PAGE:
Thanks for the clarification, but what I said still
holds as far as Stata is concerned. Just because
what you want is a matrix doesn't mean that you
are best off producing it as a Stata matrix.
However, if you find -tabstat- convenient and want
to grab its output as a single matrix, then you are
not alone and -tabstatmat- on SSC purports to solve this problem.
Alternatively, -statsmat- from SSC by Kit Baum and friend
may get you there a little more directly.
As you learn more about Stata programming, these canned
solutions from others will appeal until you learn how
to do it the way you really want yourself.
Nick
[email protected]
Tom Boonen
> Thank you for this detailed answer Nick Cox.
>
> > So, are there other solutions? I am going to guess that the
> word "matrix"
> > is a red herring here. You do want something that can be
> displayed as
> > a matrix, but it doesn't sound as if you want to do anything with it
> > qua matrix, as in invert it or get the eigenvalues. If
> that's wrong, do
> > explain why.
>
> Unfortunately, I really meant to get the unit means in a
> "matrix", that is why:
>
> tabstat `varlist', by("`pvar'") statis(mean) save
>
> seemed so appealing to me. The funny thing is that this command
> actually gets me exactly the matrix that I want on the screen, but I
> cannot grab it and put it into a matrix directly (using something like
> matcell()) without again going for a for loop.
>
> The reason why I want a matrix is that I for my program I am only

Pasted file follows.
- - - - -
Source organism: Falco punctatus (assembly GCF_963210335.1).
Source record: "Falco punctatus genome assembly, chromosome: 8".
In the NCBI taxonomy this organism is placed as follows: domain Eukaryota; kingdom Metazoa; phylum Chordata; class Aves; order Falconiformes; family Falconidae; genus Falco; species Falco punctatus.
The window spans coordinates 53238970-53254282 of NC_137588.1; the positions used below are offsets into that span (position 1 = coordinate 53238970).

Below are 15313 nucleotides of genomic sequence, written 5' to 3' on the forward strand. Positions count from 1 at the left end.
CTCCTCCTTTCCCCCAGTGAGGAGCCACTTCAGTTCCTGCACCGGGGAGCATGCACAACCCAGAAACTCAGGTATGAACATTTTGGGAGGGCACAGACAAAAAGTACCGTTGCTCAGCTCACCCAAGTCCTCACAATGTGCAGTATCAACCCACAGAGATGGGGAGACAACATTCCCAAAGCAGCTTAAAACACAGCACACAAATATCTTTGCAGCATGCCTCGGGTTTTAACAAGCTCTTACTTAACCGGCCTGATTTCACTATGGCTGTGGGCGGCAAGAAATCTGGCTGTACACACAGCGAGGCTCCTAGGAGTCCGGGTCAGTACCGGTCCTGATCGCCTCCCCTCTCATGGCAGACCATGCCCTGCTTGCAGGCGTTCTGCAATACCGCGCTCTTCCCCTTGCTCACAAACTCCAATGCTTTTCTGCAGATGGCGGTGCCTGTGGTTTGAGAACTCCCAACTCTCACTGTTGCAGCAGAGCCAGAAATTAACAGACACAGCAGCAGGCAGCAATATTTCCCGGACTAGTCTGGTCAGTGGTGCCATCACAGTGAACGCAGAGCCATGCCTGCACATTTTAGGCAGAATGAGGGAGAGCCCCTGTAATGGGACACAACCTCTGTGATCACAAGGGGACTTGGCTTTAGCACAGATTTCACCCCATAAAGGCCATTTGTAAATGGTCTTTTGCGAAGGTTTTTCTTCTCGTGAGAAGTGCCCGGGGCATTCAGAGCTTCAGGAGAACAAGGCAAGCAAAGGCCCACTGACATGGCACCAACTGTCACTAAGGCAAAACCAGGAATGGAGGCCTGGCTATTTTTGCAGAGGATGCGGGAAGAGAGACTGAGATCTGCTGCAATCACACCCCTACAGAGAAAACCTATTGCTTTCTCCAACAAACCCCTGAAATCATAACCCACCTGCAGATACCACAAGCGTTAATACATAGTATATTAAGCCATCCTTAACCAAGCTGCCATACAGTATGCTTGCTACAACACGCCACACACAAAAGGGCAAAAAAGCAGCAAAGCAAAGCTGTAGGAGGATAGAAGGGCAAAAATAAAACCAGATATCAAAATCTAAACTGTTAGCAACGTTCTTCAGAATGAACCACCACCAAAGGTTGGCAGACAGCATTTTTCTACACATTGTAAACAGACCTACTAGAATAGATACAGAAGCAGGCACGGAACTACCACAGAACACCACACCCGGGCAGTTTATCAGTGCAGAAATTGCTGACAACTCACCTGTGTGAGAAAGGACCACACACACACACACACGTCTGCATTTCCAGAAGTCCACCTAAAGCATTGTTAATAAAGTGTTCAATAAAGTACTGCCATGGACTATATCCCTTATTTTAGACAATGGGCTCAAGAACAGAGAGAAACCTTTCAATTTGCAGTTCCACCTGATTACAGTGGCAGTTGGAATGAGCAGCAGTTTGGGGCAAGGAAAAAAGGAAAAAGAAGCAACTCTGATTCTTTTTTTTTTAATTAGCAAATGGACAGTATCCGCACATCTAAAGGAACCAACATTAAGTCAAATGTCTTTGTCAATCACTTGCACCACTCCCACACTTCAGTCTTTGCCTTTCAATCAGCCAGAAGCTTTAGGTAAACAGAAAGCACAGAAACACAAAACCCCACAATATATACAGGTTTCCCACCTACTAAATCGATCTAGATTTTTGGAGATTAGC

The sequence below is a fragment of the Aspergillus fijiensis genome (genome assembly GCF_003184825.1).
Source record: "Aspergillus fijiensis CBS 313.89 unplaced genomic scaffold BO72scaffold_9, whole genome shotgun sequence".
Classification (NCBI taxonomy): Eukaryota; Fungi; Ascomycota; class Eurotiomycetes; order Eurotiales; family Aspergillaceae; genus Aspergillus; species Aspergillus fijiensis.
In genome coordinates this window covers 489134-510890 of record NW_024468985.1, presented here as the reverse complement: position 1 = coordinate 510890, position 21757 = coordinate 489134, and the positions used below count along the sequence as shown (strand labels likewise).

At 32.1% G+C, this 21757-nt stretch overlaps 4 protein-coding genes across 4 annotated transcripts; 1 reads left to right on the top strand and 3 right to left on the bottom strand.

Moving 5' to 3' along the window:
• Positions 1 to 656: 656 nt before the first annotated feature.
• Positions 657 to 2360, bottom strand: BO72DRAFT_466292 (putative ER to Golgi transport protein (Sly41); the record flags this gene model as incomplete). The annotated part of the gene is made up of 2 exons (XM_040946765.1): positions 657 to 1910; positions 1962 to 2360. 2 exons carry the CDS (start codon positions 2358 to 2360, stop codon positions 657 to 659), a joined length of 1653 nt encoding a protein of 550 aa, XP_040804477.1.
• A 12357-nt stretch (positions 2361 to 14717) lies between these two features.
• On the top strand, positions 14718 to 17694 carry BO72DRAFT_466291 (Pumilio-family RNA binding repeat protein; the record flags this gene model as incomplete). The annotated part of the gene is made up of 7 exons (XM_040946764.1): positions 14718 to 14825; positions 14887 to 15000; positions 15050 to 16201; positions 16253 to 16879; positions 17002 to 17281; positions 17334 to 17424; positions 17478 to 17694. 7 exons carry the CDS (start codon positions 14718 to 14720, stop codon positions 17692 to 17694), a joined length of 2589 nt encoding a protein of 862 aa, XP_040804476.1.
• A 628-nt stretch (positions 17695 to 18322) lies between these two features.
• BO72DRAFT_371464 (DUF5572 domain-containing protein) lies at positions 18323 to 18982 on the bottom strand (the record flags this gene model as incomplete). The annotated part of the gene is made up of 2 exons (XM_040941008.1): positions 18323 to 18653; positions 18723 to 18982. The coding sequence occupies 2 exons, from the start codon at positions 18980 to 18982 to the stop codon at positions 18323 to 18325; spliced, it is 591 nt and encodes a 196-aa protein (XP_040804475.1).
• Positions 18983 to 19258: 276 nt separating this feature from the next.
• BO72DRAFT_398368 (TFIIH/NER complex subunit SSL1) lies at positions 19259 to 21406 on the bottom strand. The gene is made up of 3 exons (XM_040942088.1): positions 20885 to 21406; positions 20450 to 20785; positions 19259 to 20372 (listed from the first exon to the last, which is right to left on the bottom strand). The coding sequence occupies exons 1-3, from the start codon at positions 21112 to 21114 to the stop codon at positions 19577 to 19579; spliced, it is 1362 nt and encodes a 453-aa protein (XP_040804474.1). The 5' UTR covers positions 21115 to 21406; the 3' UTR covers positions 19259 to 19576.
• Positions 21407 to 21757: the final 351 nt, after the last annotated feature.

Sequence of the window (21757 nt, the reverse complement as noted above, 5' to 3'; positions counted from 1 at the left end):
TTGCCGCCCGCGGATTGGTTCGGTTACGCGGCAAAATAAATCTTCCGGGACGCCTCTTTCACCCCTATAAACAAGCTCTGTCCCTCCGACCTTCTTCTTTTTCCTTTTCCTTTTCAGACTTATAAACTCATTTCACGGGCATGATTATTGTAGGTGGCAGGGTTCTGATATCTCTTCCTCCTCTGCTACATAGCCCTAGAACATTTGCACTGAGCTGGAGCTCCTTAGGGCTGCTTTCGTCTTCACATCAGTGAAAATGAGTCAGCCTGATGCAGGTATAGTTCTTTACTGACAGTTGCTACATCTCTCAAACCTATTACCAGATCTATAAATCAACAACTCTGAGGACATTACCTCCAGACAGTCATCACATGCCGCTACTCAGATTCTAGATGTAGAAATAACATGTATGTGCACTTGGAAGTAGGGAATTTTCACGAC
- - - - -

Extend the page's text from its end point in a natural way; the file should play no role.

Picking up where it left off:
> using Stata as a preprocessors to create matrices from the data, which
> I then will have to pass to a C plugin that implements my estimator
> (which is based on matrix operations and a nested optimization that
> requires quadratic programming which apparently neither Stata nor Mata
> provides).
>
> I will take a very close at your solution. I guess this will already
> help me a lot. Yet, I think that the tabstat command should be
> appended by a simple matcell() option that allows to grab these type
> of tables into a matrix directly. This would be very fast why to
> create matrices of many forms. Alternatively, one could also store the
> whole tabstat table as a matrix in r() (and not just one r() for each
> row of the table).
>
> In any case, thank you very much for your help.
>
> Tom
>
>
>
> On 9/14/06, Nick Cox <[email protected]> wrote:
> > Thanks for the recommendation. The reference mentioned
> > was a few issues back in the Stata Journal:
> >
> > SJ-5-4 pr0018 . . . . . . . . . . . . Suggestions on
> Stata programming style
> > . . . . . . . . . . . . . . . . . . . . . . . . . .
> . . . . N. J. Cox
> > Q4/05 SJ 5(4):560--566
> (no commands)
> > suggestions for good Stata programming style
> >
> > You put your finger on a good point. Truth is, many Stata
> programmers use
> > -preserve- all the time when they know it is the best
> solution. With modern
> > machines and small to moderate datasets, the cost of
> -preserve- and -restore-
> > can be trivial. But when is it the best solution? The
> advice is in that list
> > because I have witnessed rather a lot of beginners'
> programs in which -preserve-
> > was unnecessary and indeed a nuisance. In your case, as you
> are evidently using -collapse-
> > several times and want to keep relating results to data, it
> probably is unnecessary.
> >
> > So, are there other solutions? I am going to guess that the
> word "matrix"
> > is a red herring here. You do want something that can be
> displayed as
> > a matrix, but it doesn't sound as if you want to do anything with it
> > qua matrix, as in invert it or get the eigenvalues. If
> that's wrong, do
> > explain why.
> >
> > The most efficient way to get means is by calculating them directly: